In an exciting new opportunity and direction to pursue, I was privileged to present my first academic paper at a conference today at the 2018 Wesleyan Theological Society. The theme of the conference is “Borders: Bane or Blessing”, and in the ecumenical studies category I have fallen hard on the side of borders being a bane for wider Methodist Gospel effectiveness in America. Some of you may get a kick out of what is essentially my call for one, unified, Wesleyan Methodist Nazarene Holiness denomination instead of the many (unnecessary) factions we have today. Truly, I believe our overall Gospel effectiveness as spiritual descendants of Wesley depends on it. Hope you enjoy. I’d love to dig deeper and discuss it further with you in the comments. As always, thank you for reading. We’re all in this together.
How Are the Borders amongst Wesley’s Spiritual Descendants Hurting Their Work?
Two young Anglicans in the 18th century dreamt of purer and holier living in Christ eventually birthing what would become a global movement of holiness of heart and mind and perfected sanctification made possible in the lives of true Christians. John Wesley described a Methodist as one whose, “…joy is full, and all his bones cry out, `Blessed be the God and Father of our Lord Jesus Christ, who, according to his abundant mercy, hath begotten me again unto a living hope of an inheritance incorruptible and undefiled, reserved in heaven for me.’” From the vision, architecture, hymnody, and, yes, method of John and Charles Wesley grew a religious movement that at one point encompassed over 16.9% of the American population in its membership. However, through years of divisions, arguments, and borders erected amongst Wesley’s spiritual descendants, the spiritual witness and gospel effectiveness of the people called Methodists is greatly diminished.
At the time the key founder of Methodism died, though he had hoped to simply reform his precious Church of England, John had nearly 50,000 people registered in class meetings across Britain. At an estimated population of 8 million at that time, this movement had reached more people than he could have imagined, but its real flourishing would soon be happening on the American Continent. Under the administration of Asbury, Coke, Vasey, Whatcoat, and the faithful work of numerous sanctified believers, Methodism’s dramatic expansion could only be counted miraculous. It was not without incident, however.
As early as 1792 the first schism happened “when James O’Kelly rebelled against the appointment system and formed the Republican Methodists.” Roughly 100 years after Methodism’s inauguration on American soil it had faced at least 11 denominational splits. Each of these secessions cited the power of bishops, the evils of slavery, the emphasis or lack thereof upon entire sanctification, and loose behavioral standards such as membership in secret societies or style of dress, social justice issues such as the evils of alcohol or womens’ rights, or some combination of these as their reason(s) for leaving the Methodist Episcopal Church.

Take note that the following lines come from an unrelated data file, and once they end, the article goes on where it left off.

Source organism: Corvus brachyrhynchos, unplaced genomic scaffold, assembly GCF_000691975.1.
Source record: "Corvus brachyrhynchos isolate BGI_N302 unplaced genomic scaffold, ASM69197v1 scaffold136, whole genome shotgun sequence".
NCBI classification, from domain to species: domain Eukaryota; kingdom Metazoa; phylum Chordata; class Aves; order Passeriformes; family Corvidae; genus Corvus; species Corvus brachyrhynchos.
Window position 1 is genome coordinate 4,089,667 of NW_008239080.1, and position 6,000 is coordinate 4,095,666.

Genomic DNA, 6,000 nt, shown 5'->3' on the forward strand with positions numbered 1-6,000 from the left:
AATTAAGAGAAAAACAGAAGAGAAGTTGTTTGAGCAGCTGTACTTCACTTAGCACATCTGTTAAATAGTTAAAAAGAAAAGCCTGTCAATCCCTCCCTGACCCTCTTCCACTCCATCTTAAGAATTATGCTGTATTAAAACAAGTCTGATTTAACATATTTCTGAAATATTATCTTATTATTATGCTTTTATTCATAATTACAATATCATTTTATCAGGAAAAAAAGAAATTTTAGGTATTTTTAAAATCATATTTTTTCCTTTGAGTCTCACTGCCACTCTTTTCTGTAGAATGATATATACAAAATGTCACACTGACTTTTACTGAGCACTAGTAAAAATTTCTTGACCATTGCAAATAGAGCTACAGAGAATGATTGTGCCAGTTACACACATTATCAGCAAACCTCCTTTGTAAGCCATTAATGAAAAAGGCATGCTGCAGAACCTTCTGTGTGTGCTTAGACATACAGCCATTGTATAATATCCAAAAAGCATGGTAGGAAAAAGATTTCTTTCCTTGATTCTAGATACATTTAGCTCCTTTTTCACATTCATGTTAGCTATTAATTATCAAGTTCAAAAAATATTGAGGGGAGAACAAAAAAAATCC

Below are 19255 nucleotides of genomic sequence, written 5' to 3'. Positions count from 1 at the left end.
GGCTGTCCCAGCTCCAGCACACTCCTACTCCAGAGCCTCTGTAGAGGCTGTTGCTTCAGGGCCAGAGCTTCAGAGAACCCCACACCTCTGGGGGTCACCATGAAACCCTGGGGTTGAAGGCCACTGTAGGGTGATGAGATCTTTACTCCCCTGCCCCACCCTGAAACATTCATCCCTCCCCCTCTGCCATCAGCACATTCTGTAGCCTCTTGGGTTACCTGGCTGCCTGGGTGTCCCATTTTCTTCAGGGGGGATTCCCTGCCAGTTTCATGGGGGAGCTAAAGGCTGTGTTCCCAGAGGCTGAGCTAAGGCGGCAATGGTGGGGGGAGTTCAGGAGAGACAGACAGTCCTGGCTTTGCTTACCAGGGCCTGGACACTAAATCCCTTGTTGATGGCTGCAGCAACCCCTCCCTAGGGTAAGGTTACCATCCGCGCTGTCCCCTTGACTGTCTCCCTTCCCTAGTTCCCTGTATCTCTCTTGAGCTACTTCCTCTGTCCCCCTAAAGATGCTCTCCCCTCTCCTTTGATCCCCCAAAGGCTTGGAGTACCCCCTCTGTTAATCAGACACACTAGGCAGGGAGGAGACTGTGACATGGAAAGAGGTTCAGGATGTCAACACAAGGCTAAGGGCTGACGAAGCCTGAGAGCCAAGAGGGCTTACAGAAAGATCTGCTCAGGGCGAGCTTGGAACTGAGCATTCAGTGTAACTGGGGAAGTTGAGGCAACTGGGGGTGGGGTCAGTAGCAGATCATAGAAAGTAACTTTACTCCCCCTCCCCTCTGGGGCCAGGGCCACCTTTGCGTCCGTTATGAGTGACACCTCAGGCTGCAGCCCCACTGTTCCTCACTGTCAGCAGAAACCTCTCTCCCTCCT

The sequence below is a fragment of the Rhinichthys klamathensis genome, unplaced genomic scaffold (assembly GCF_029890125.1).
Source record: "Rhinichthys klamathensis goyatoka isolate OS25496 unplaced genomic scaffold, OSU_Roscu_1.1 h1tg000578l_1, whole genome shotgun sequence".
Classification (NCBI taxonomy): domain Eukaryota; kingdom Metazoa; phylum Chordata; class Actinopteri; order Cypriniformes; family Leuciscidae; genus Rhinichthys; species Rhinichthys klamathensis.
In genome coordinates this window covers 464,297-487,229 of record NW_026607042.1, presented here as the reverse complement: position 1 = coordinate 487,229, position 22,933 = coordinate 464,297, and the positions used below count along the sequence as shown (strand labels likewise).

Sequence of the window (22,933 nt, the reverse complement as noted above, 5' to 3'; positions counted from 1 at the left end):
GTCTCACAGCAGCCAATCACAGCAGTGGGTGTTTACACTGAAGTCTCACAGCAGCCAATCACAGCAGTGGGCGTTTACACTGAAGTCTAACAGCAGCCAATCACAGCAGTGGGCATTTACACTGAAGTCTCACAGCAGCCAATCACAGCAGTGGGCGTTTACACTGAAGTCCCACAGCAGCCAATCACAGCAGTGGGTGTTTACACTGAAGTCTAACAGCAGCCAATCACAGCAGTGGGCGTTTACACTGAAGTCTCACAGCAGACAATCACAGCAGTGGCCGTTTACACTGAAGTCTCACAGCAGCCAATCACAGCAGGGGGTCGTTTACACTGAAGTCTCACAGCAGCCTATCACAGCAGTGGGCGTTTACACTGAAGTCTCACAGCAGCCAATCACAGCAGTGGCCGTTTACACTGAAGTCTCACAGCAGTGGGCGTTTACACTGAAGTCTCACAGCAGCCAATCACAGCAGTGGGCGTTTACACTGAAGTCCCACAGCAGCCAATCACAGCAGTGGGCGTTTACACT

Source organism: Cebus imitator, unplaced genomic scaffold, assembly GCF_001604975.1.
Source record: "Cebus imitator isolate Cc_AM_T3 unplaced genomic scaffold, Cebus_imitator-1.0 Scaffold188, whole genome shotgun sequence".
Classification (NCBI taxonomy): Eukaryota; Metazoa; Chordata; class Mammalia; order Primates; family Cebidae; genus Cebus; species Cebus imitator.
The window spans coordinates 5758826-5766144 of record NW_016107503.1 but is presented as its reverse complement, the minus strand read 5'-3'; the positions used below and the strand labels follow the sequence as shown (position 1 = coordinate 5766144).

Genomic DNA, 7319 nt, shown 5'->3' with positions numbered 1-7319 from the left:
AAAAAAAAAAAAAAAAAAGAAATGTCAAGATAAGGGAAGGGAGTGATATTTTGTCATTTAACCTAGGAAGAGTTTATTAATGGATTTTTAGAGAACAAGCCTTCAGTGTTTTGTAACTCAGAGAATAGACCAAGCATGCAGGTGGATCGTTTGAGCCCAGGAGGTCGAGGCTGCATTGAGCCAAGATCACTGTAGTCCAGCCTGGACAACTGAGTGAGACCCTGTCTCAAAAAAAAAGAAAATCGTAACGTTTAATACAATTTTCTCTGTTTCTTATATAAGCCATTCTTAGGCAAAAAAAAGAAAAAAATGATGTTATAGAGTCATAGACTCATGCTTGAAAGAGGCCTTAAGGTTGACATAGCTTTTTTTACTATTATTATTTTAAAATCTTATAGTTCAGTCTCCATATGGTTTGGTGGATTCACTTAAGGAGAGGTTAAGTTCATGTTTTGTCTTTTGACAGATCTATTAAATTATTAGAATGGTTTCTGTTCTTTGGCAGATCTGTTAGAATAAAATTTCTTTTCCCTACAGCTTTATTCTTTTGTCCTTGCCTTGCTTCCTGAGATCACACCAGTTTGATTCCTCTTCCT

Yet the mainline of the Methodist Episcopal Church seemed unperturbed enough as to continue past these splits without enough major reform to heal the rifts.
Additionally, this record of schisms doesn’t include independent holiness groups and associations practicing some form of Methodism, under that name or not, that formed in the wake of revivals headlined by Methodist preachers. Many of these groups, official denominations or not, also faced further splits, continuing the dilution of Wesley’s holiness teaching and dream of unity, echoing Christ’s own call for the same. Despite these borders, by 1860, the statistical heyday of Wesleyan Christians, one in three American church-goers were Methodist in one form or another!
There have been mergers and collaborations happen among many of these groups leading to mainline groups such as the United Methodist Church, even as some splits have also continued. Subsequent new denominations such as the Church of the Nazarene and The Wesleyan Church have formed, repairing wounds made by the schisms of the past or bringing previously denied groups into the fold, if tangentially. There are also some Pentecostal groups still following a form of Methodist polity. The Pew Research Center suggests that collective Holiness and Methodist church attendance now encompasses only 5.5% of the American population. This squares with the World Methodist Council’s statistics showing nearly 6% of the American population attending its member churches as of 2016.